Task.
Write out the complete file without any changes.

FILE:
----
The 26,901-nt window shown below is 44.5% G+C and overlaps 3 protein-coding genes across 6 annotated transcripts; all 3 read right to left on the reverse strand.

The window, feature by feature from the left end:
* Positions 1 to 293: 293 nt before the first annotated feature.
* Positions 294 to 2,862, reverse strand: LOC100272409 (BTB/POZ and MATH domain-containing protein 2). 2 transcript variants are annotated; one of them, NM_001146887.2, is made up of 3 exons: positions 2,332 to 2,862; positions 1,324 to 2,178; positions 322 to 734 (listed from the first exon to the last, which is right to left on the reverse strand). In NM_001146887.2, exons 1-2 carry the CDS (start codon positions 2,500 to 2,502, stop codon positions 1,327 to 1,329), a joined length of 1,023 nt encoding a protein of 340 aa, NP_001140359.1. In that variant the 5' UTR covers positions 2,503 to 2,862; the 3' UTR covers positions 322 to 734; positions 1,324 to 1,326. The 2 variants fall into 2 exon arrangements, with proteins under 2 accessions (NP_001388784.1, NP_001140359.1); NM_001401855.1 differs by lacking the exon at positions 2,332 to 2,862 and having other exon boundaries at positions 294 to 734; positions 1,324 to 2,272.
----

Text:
The 26,901-nt window shown below is 44.5% G+C and overlaps 3 protein-coding genes across 6 annotated transcripts; all 3 read right to left on the reverse strand.

The window, feature by feature from the left end:
* Positions 1 to 293: 293 nt before the first annotated feature.
* Positions 294 to 2,862, reverse strand: LOC100272409 (BTB/POZ and MATH domain-containing protein 2). 2 transcript variants are annotated; one of them, NM_001146887.2, is made up of 3 exons: positions 2,332 to 2,862; positions 1,324 to 2,178; positions 322 to 734 (listed from the first exon to the last, which is right to left on the reverse strand). In NM_001146887.2, exons 1-2 carry the CDS (start codon positions 2,500 to 2,502, stop codon positions 1,327 to 1,329), a joined length of 1,023 nt encoding a protein of 340 aa, NP_001140359.1. In that variant the 5' UTR covers positions 2,503 to 2,862; the 3' UTR covers positions 322 to 734; positions 1,324 to 1,326. The 2 variants fall into 2 exon arrangements, with proteins under 2 accessions (NP_001388784.1, NP_001140359.1); NM_001401855.1 differs by lacking the exon at positions 2,332 to 2,862 and having other exon boundaries at positions 294 to 734; positions 1,324 to 2,272.